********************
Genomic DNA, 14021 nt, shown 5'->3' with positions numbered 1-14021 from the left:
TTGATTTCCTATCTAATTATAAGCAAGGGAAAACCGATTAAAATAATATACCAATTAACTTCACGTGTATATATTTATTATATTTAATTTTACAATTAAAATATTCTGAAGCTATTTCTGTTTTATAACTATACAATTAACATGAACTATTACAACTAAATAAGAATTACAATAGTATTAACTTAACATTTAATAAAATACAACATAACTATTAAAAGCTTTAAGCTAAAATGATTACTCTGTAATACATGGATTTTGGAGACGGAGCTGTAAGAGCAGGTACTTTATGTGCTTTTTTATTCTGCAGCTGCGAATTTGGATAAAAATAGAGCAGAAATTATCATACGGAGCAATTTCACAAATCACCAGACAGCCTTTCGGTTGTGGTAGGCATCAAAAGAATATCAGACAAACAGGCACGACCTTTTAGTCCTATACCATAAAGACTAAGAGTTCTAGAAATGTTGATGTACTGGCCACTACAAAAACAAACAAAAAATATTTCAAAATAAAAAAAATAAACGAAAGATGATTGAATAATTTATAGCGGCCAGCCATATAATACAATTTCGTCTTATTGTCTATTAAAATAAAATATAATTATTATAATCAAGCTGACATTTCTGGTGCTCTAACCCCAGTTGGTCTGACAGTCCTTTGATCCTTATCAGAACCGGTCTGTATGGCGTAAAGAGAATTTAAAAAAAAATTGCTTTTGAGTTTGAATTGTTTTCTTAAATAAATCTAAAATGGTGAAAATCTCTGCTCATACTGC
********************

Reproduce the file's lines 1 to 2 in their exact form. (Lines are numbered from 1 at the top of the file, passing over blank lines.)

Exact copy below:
Genomic DNA, 14021 nt, shown 5'->3' with positions numbered 1-14021 from the left:
TTGATTTCCTATCTAATTATAAGCAAGGGAAAACCGATTAAAATAATATACCAATTAACTTCACGTGTATATATTTATTATATTTAATTTTACAATTAAAATATTCTGAAGCTATTTCTGTTTTATAACTATACAATTAACATGAACTATTACAACTAAATAAGAATTACAATAGTATTAACTTAACATTTAATAAAATACAACATAACTATTAAAAGCTTTAAGCTAAAATGATTACTCTGTAATACATGGATTTTGGAGACGGAGCTGTAAGAGCAGGTACTTTATGTGCTTTTTTATTCTGCAGCTGCGAATTTGGATAAAAATAGAGCAGAAATTATCATACGGAGCAATTTCACAAATCACCAGACAGCCTTTCGGTTGTGGTAGGCATCAAAAGAATATCAGACAAACAGGCACGACCTTTTAGTCCTATACCATAAAGACTAAGAGTTCTAGAAATGTTGATGTACTGGCCACTACAAAAACAAACAAAAAATATTTCAAAATAAAAAAAATAAACGAAAGATGATTGAATAATTTATAGCGGCCAGCCATATAATACAATTTCGTCTTATTGTCTATTAAAATAAAATATAATTATTATAATCAAGCTGACATTTCTGGTGCTCTAACCCCAGTTGGTCTGACAGTCCTTTGATCCTTATCAGAACCGGTCTGTATGGCGTAAAGAGAATTTAAAAAAAAATTGCTTTTGAGTTTGAATTGTTTTCTTAAATAAATCTAAAATGGTGAAAATCTCTGCTCATACTGC